Article here:

Friday, October 03, 2008

Mobile rosary anyone?

So it felt like 35°C yesterday and I really wished the bus would come soon! Anyway, despite trying to forecast the arrival time of the bus from the IRIS system, I had no such luck and ended up waiting for close to 40 minutes in the sweltering heat. What's one to do? I had no interesting book with me, so I decided to pray the rosary.

The rosary, well, as any prayer, requires contemplation. It is easy to find myself already finishing the five decades without really getting into contemplation. So I whipped out my phone and started googling for "rosary reflection" on the mobile. All kinds of junk results were returned! I was frustrated beyond belief. And even those which are actually real reflections were not properly formatted for the phone screen...

"Ay, que calor!" was on the tip of my tongue. But yesterday was a good day to offer up the little suffering and a new idea is born! I'll start putting up mobile pages for reflection on the rosary. Let's see how feasible it is to do this...

Friday, September 26, 2008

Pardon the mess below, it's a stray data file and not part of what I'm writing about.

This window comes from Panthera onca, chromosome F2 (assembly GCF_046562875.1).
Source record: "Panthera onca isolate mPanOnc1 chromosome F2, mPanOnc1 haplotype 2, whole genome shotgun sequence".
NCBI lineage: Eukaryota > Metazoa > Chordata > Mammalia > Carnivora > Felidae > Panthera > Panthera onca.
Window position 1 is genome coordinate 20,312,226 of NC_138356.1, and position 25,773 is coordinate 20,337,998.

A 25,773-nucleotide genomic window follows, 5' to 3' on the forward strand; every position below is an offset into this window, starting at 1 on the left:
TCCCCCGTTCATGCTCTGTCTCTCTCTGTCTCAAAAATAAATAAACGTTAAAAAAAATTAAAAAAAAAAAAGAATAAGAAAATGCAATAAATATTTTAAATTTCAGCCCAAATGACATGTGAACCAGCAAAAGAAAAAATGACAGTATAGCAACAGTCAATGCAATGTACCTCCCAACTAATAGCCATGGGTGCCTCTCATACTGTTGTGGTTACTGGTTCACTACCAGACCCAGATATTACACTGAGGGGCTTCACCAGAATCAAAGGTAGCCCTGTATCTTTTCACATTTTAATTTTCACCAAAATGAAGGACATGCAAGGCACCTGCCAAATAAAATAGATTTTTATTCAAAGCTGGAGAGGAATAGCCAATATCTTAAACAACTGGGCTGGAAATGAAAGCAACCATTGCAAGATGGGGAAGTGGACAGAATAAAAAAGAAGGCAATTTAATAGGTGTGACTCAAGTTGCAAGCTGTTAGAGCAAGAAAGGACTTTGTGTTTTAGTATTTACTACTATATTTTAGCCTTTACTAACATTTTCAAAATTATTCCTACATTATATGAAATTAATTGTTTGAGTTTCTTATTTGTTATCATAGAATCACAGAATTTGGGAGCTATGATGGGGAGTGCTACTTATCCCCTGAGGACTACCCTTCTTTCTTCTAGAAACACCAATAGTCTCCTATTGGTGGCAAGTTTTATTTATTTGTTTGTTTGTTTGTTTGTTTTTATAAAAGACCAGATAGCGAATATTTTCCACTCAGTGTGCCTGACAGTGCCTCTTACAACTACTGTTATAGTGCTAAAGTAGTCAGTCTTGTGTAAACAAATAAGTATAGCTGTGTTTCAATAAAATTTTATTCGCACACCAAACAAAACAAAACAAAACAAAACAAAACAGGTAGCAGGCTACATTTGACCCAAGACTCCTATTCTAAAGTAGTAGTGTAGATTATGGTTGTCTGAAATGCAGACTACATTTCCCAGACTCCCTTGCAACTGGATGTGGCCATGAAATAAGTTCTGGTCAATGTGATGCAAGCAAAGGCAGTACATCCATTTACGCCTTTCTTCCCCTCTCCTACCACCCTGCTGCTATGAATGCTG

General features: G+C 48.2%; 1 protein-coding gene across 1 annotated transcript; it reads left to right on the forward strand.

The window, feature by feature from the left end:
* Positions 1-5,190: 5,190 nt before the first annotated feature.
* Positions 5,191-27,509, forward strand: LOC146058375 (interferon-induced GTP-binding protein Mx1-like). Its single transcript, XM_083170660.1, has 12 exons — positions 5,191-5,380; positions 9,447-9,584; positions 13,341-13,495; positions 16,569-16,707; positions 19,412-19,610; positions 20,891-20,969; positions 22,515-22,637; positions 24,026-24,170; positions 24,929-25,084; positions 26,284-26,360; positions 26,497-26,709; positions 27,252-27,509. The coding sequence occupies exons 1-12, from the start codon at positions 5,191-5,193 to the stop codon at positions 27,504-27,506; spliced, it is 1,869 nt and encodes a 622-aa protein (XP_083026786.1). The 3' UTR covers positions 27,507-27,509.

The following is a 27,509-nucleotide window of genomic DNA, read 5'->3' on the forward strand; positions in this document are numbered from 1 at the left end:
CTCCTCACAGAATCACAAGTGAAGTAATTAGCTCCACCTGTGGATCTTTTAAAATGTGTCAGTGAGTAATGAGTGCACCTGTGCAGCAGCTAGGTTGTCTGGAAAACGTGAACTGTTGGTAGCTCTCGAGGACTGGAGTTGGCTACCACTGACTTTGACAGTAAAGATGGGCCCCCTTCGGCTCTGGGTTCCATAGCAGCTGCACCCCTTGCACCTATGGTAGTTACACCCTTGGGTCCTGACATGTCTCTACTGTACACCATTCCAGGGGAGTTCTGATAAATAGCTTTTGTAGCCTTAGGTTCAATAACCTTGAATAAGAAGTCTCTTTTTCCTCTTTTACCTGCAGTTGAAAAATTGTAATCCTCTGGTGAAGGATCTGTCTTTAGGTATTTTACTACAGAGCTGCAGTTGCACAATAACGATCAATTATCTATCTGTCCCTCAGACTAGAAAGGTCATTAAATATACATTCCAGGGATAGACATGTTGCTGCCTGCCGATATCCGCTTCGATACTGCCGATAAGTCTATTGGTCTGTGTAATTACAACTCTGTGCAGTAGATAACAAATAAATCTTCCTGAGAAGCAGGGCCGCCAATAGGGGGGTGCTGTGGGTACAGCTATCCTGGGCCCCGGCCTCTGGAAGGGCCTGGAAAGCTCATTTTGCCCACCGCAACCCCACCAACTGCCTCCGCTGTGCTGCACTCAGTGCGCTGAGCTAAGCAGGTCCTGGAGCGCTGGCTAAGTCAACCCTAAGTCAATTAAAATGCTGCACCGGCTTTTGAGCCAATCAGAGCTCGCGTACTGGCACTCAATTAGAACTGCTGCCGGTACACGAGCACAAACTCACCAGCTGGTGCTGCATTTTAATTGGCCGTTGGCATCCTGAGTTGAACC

Another advance in iPS research!

Researchers working on induced pluripotent stem cell (iPS) have announced another breakthrough today. Earlier results showed that organs grown from retrovirally produced iPS cells in mice grew cancer very soon after. This most recent methodology "added cell-reprogramming genes to adenoviruses, a type of virus that infects cells without affecting their DNA." The adenoviruses, after producing cell-reprogramming proteins, turning the cells embryonic, departed. The goal was to produce genetically unmodified iPS cells.

Link to paper abstract here.

Wednesday, September 24, 2008

I'm seeing stars

Most people coming to this blog aren't here to read my ramblings, here's one 'reminder-to-self' post with links of potential future interests. There are many exciting news from the tech front:

  1. The 3G iPhone

    iPhone - almost every developer's wet dream. Other than lousy battery life, lack of MMS, lack of copy-and-paste, and the fact that to use it outside AT&T you have to break the law (though the latest iPhone is now jailbroken), it's still a disproportionate leader in terms of mobile Internet traffic contributor. Also, the number of paid-apps on iTunes App store has now surpassed free ones. With 500+ apps and counting, you can't rely on stunts like "I am Rich" to get rich ;)

  2. Google Android

    The first Android phone, HTC Dream, is out now. With so many platforms available, it really makes any developer pause before committing to support a new platform. Is Android the future? Or iPhone? Or Symbian? The trends point towards the web app model. Companies everywhere are tired of releasing different versions of apps that need to work on thousands of OS & VM variants running on different phones. Write once, run anywhere? Write once, pray it'll run somewhere :) All in all it makes more sense, but not for another few more years...